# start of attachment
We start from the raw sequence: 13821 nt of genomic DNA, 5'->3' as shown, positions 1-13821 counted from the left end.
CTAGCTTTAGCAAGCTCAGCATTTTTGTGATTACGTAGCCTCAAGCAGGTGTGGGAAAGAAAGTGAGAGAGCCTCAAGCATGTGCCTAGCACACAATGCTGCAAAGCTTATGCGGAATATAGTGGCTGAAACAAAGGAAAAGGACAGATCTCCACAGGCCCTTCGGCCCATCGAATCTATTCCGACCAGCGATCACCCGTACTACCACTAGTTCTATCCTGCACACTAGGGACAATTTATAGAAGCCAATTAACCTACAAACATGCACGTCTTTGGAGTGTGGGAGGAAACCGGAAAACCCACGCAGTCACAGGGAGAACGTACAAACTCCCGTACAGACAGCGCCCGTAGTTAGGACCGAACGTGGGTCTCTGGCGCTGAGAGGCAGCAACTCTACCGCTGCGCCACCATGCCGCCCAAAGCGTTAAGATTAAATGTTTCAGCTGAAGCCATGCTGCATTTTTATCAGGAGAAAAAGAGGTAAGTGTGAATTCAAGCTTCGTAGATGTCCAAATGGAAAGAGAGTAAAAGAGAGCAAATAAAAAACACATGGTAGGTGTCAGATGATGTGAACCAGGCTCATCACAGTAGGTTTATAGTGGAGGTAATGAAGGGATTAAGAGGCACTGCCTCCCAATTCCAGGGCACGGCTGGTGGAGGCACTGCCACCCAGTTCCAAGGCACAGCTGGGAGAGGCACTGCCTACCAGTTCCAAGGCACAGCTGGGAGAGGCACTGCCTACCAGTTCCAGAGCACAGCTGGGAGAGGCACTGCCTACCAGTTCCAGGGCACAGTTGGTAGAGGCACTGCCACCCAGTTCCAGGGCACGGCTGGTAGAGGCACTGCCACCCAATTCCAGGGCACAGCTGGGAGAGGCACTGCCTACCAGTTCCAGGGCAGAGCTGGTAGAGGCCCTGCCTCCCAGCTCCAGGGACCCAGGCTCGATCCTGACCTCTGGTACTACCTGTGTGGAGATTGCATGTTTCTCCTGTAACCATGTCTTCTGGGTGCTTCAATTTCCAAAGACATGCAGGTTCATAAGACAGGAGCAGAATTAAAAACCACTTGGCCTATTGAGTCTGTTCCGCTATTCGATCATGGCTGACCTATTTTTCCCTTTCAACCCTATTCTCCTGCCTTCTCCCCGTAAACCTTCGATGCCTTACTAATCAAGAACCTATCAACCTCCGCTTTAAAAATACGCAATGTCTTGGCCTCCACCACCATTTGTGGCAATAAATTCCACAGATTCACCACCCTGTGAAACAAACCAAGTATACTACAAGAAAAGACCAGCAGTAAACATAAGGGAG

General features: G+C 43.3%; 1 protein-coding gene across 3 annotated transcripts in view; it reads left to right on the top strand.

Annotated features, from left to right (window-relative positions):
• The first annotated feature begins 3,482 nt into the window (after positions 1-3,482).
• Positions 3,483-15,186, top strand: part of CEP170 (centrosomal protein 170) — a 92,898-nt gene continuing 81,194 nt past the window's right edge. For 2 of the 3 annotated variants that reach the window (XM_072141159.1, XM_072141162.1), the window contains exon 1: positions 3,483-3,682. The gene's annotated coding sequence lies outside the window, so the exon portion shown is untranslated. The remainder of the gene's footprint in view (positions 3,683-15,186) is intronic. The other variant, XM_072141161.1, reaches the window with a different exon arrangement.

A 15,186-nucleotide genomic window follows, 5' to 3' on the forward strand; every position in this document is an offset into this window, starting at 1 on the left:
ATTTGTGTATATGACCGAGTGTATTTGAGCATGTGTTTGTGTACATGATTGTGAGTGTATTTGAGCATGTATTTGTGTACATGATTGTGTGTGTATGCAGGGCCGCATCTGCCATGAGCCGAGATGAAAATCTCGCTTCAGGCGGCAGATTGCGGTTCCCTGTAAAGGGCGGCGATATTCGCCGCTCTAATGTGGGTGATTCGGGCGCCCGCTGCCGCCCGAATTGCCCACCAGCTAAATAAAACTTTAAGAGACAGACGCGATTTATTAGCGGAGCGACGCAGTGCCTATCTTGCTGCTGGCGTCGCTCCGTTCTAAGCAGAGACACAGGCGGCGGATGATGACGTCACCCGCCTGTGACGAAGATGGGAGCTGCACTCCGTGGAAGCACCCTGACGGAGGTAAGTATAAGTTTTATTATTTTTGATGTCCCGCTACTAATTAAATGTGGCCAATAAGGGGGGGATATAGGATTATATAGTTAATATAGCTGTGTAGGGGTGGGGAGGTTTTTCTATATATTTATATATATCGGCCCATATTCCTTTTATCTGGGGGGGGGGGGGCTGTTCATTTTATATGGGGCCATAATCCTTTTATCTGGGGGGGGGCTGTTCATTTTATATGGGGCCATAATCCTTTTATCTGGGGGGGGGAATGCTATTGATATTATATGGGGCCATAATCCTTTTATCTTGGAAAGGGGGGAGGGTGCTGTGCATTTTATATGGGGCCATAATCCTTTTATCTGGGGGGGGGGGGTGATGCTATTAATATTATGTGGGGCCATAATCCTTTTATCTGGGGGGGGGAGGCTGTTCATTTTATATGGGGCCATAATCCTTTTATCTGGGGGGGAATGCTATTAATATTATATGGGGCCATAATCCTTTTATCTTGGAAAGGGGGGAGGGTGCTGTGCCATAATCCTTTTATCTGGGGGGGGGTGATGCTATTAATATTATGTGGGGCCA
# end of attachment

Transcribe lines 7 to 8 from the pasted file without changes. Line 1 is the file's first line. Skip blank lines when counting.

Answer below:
A 15,186-nucleotide genomic window follows, 5' to 3' on the forward strand; every position in this document is an offset into this window, starting at 1 on the left:
ATTTGTGTATATGACCGAGTGTATTTGAGCATGTGTTTGTGTACATGATTGTGAGTGTATTTGAGCATGTATTTGTGTACATGATTGTGTGTGTATGCAGGGCCGCATCTGCCATGAGCCGAGATGAAAATCTCGCTTCAGGCGGCAGATTGCGGTTCCCTGTAAAGGGCGGCGATATTCGCCGCTCTAATGTGGGTGATTCGGGCGCCCGCTGCCGCCCGAATTGCCCACCAGCTAAATAAAACTTTAAGAGACAGACGCGATTTATTAGCGGAGCGACGCAGTGCCTATCTTGCTGCTGGCGTCGCTCCGTTCTAAGCAGAGACACAGGCGGCGGATGATGACGTCACCCGCCTGTGACGAAGATGGGAGCTGCACTCCGTGGAAGCACCCTGACGGAGGTAAGTATAAGTTTTATTATTTTTGATGTCCCGCTACTAATTAAATGTGGCCAATAAGGGGGGGATATAGGATTATATAGTTAATATAGCTGTGTAGGGGTGGGGAGGTTTTTCTATATATTTATATATATCGGCCCATATTCCTTTTATCTGGGGGGGGGGGGGCTGTTCATTTTATATGGGGCCATAATCCTTTTATCTGGGGGGGGGCTGTTCATTTTATATGGGGCCATAATCCTTTTATCTGGGGGGGGGAATGCTATTGATATTATATGGGGCCATAATCCTTTTATCTTGGAAAGGGGGGAGGGTGCTGTGCATTTTATATGGGGCCATAATCCTTTTATCTGGGGGGGGGGGGTGATGCTATTAATATTATGTGGGGCCATAATCCTTTTATCTGGGGGGGGGAGGCTGTTCATTTTATATGGGGCCATAATCCTTTTATCTGGGGGGGAATGCTATTAATATTATATGGGGCCATAATCCTTTTATCTTGGAAAGGGGGGAGGGTGCTGTGCCATAATCCTTTTATCTGGGGGGGGGTGATGCTATTAATATTATGTGGGGCCA